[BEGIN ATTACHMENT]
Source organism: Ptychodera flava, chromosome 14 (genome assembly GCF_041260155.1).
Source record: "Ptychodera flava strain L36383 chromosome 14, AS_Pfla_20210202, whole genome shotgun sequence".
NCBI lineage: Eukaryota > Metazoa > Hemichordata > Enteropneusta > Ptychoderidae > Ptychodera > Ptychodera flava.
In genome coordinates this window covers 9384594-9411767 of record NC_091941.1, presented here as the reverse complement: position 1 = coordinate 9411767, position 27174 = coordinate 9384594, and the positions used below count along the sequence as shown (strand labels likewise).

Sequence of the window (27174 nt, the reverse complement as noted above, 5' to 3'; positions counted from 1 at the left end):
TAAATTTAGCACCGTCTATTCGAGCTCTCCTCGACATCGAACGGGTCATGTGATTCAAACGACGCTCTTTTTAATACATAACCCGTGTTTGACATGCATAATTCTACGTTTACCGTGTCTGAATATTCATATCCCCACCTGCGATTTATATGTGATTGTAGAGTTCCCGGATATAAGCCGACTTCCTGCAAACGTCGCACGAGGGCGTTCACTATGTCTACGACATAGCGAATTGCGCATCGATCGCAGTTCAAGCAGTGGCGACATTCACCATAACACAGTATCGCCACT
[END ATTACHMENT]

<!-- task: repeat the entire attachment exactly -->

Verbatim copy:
Source organism: Ptychodera flava, chromosome 14 (genome assembly GCF_041260155.1).
Source record: "Ptychodera flava strain L36383 chromosome 14, AS_Pfla_20210202, whole genome shotgun sequence".
NCBI lineage: Eukaryota > Metazoa > Hemichordata > Enteropneusta > Ptychoderidae > Ptychodera > Ptychodera flava.
In genome coordinates this window covers 9384594-9411767 of record NC_091941.1, presented here as the reverse complement: position 1 = coordinate 9411767, position 27174 = coordinate 9384594, and the positions used below count along the sequence as shown (strand labels likewise).

Sequence of the window (27174 nt, the reverse complement as noted above, 5' to 3'; positions counted from 1 at the left end):
TAAATTTAGCACCGTCTATTCGAGCTCTCCTCGACATCGAACGGGTCATGTGATTCAAACGACGCTCTTTTTAATACATAACCCGTGTTTGACATGCATAATTCTACGTTTACCGTGTCTGAATATTCATATCCCCACCTGCGATTTATATGTGATTGTAGAGTTCCCGGATATAAGCCGACTTCCTGCAAACGTCGCACGAGGGCGTTCACTATGTCTACGACATAGCGAATTGCGCATCGATCGCAGTTCAAGCAGTGGCGACATTCACCATAACACAGTATCGCCACT